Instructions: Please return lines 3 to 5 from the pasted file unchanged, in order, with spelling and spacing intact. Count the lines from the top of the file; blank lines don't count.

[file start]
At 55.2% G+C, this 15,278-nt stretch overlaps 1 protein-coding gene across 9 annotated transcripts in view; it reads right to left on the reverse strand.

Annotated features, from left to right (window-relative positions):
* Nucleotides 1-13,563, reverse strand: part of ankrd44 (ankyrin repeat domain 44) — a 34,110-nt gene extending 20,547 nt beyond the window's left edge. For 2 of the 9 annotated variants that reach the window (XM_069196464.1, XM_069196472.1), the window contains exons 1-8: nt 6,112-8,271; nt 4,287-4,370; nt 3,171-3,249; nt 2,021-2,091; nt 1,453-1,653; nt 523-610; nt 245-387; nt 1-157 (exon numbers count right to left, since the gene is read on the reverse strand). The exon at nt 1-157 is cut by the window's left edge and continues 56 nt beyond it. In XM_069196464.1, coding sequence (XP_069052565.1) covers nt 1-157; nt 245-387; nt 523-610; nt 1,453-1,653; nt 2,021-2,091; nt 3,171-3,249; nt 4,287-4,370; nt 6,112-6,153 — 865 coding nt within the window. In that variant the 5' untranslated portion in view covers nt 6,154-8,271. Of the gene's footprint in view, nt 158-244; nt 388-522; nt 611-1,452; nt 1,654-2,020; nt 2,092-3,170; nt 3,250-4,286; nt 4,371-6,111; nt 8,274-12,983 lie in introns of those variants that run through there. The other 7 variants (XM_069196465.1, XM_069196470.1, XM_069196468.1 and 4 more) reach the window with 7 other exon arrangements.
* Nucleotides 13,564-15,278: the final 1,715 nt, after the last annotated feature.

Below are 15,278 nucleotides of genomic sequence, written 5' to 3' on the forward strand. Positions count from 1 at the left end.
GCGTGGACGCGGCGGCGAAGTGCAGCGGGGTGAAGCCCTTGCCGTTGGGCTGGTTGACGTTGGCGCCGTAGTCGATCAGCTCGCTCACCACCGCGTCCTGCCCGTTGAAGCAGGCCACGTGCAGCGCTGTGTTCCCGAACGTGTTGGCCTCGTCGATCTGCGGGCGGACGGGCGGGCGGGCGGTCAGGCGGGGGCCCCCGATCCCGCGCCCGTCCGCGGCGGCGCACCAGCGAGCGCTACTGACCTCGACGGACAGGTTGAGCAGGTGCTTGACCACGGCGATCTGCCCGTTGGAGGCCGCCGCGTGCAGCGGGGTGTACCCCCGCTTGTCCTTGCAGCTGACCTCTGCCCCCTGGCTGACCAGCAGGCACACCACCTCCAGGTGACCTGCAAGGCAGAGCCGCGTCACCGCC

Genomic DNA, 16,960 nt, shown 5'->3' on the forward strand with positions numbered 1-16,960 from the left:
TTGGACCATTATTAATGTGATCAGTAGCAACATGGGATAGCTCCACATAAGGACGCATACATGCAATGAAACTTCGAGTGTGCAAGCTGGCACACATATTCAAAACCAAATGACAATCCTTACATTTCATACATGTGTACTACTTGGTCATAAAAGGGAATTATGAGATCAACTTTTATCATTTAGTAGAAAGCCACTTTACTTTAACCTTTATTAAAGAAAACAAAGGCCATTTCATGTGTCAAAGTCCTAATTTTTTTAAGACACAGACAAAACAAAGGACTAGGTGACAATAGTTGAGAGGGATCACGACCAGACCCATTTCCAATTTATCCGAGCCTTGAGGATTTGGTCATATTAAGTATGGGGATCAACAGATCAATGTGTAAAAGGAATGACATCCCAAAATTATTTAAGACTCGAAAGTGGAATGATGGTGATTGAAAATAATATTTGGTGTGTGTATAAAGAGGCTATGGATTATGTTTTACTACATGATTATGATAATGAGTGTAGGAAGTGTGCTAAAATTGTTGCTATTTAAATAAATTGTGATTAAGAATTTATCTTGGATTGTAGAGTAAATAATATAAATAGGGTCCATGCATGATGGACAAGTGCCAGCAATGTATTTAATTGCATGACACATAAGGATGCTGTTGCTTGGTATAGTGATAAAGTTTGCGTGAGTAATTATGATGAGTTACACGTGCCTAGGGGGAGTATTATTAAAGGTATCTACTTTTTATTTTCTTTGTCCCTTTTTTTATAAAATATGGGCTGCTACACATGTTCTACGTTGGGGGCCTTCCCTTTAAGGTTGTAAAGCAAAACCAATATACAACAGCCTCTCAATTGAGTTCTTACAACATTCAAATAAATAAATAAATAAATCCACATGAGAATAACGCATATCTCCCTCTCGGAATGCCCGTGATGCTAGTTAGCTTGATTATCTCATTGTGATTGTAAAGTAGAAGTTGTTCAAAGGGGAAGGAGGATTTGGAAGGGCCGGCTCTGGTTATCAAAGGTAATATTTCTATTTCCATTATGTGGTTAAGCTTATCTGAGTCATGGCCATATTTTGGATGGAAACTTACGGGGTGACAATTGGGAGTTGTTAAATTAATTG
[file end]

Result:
* Nucleotides 1-13,563, reverse strand: part of ankrd44 (ankyrin repeat domain 44) — a 34,110-nt gene extending 20,547 nt beyond the window's left edge. For 2 of the 9 annotated variants that reach the window (XM_069196464.1, XM_069196472.1), the window contains exons 1-8: nt 6,112-8,271; nt 4,287-4,370; nt 3,171-3,249; nt 2,021-2,091; nt 1,453-1,653; nt 523-610; nt 245-387; nt 1-157 (exon numbers count right to left, since the gene is read on the reverse strand). The exon at nt 1-157 is cut by the window's left edge and continues 56 nt beyond it. In XM_069196464.1, coding sequence (XP_069052565.1) covers nt 1-157; nt 245-387; nt 523-610; nt 1,453-1,653; nt 2,021-2,091; nt 3,171-3,249; nt 4,287-4,370; nt 6,112-6,153 — 865 coding nt within the window. In that variant the 5' untranslated portion in view covers nt 6,154-8,271. Of the gene's footprint in view, nt 158-244; nt 388-522; nt 611-1,452; nt 1,654-2,020; nt 2,092-3,170; nt 3,250-4,286; nt 4,371-6,111; nt 8,274-12,983 lie in introns of those variants that run through there. The other 7 variants (XM_069196465.1, XM_069196470.1, XM_069196468.1 and 4 more) reach the window with 7 other exon arrangements.
* Nucleotides 13,564-15,278: the final 1,715 nt, after the last annotated feature.

Below are 15,278 nucleotides of genomic sequence, written 5' to 3' on the forward strand. Positions count from 1 at the left end.